Ex-convict charged with Halloween murder

By Daniel Silliman


A Clayton County grand jury indicted a 41-year-old man whose DNA was found in a glove left at the scene where a 68-year-old woman was murdered.

Timothy Alan Boothe was indicted Wednesday for the Halloween arson death of Geneva Strickland. The Hampton man has a 23-year criminal record of theft, forgery and driving-related charges, and allegedly attempted to steal guns and money from Strickland's Jonesboro home on Oct. 31, 2007.

Boothe knew Strickland because of a previous romantic relationship with her niece, and had done maintenance work around her house, according to the Georgia Bureau of Investigation. Once, the woman bailed him out of jail.

Initially, Boothe was not a suspect when Strickland was found burned to death in her 614 Fayetteville Road home.

As firefighters attempted to put out the blaze, early on the morning of Nov. 1, Strickland was found tied to her bed with zip ties, in a back bedroom. She was dead from carbon monoxide poisoning, and state investigators immediately suspected robbery, because she was known to keep large amounts of cash in her house.

The GBI released sketches of two men reportedly seen in the neighborhood -- one a muscular white man with long, blond hair, and the other a thin, black man. Neither man has been identified since the sketches were released, a week after Strickland died. Investigators were looking for the men, when a GBI agent came in on a weekend, about a month later, to test the evidence for DNA.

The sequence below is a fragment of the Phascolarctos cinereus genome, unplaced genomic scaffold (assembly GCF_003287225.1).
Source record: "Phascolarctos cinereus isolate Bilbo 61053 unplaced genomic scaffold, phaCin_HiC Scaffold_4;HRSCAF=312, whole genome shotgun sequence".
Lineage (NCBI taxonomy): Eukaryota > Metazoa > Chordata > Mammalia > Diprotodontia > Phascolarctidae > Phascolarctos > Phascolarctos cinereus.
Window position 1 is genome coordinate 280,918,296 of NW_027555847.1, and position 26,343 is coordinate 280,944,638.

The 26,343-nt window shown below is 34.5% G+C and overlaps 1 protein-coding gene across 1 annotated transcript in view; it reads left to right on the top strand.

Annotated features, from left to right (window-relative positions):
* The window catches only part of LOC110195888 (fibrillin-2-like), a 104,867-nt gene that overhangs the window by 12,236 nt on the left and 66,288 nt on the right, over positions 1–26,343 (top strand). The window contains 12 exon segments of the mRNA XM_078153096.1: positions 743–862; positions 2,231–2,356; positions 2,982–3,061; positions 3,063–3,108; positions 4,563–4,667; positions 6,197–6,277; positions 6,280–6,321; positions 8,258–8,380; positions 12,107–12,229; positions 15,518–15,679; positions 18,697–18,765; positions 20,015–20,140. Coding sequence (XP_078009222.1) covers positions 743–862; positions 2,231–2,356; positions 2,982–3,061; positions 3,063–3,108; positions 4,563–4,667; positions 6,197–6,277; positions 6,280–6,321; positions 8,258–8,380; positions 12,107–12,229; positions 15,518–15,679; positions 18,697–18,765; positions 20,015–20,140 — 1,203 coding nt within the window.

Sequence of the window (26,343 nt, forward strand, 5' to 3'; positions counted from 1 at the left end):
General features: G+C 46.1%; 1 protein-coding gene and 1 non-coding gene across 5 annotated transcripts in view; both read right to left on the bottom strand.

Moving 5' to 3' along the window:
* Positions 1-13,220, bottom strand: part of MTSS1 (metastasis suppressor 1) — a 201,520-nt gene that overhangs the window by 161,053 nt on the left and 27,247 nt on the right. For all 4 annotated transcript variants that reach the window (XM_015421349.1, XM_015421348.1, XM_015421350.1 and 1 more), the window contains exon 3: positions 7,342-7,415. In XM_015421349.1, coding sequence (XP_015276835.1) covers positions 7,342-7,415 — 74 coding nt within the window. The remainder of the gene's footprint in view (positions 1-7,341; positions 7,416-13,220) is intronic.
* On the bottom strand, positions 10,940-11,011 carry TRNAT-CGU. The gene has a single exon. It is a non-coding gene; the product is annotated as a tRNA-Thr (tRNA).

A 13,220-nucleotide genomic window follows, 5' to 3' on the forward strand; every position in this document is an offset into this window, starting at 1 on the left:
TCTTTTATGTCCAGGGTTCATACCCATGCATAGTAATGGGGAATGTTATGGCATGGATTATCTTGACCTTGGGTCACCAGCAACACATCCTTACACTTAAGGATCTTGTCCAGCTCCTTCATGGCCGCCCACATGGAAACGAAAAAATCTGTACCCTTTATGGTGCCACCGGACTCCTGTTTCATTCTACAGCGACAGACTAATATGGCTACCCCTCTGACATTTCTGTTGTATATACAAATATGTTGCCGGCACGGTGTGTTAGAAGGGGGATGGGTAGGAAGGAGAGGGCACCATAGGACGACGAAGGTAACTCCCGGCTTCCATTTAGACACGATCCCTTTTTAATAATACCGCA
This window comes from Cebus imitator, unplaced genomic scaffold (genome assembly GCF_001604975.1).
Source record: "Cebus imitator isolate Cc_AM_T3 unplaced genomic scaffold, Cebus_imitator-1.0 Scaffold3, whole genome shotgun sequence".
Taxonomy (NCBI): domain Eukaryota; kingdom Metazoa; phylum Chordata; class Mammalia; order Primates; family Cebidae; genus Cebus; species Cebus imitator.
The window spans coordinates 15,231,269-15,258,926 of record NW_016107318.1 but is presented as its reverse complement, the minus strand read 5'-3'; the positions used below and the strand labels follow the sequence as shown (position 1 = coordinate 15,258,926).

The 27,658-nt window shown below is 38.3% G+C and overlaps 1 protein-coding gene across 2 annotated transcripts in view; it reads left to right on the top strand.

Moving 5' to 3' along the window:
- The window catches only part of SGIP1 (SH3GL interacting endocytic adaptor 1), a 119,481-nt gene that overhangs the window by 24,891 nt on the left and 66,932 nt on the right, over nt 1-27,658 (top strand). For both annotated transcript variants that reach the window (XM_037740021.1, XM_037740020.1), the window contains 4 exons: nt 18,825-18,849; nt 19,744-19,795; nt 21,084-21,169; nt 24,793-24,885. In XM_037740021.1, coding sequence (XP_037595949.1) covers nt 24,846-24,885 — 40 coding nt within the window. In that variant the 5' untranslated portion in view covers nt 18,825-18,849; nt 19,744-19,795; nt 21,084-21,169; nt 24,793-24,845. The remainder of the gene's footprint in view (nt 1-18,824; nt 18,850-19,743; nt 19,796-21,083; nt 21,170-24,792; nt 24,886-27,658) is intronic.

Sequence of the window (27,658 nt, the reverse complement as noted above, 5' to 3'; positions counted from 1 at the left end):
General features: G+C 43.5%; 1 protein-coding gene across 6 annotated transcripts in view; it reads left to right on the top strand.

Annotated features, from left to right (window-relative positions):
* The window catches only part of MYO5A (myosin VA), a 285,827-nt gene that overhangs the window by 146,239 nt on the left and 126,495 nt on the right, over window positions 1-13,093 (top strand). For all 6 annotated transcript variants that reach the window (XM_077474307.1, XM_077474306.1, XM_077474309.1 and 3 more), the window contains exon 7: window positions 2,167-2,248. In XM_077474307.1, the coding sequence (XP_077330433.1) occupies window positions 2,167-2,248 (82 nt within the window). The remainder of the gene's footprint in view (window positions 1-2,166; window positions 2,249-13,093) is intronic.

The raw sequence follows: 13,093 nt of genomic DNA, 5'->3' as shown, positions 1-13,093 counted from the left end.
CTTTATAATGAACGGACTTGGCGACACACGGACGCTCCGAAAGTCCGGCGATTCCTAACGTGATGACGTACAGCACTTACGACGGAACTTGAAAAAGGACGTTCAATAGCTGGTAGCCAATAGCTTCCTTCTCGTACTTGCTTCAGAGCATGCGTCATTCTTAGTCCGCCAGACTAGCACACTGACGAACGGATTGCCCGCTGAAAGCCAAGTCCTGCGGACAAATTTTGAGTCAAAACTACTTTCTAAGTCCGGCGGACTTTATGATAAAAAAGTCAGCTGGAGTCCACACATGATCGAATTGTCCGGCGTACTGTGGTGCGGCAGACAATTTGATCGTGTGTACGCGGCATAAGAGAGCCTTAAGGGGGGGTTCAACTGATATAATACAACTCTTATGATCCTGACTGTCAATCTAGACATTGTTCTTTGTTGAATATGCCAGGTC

The GBI had zip ties, which had been used to bind the victim's wrists, and an ace bandages, which had been wound around her face, and a blue, latex glove also found at the scene..

DNA was found in the glove and was matched to Boothe, who was in the state's DNA-profile bank because of his prison record.

At a probable cause hearing in January, Boothe's attorney, Darrell B. Reynolds, argued that the DNA in the glove could have come from the times when Boothe worked around the Fayetteville Drive house, and there was no evidence to show he bound Strickland to that bed before setting a fire.

"Other than this DNA match, you have nothing else connecting Mr. Boothe to this murder, do you?" the attorney asked the GBI investigator.

"Not yet," the investigator said.

Originally arrested on a warrant for a single charge of murder, the district attorney's office expanded the charges in the indictment. Boothe is facing charges of murder, murder during the commission of a felony, burglary, aggravated assault, kidnapping and arson.

His next court date has not yet been set.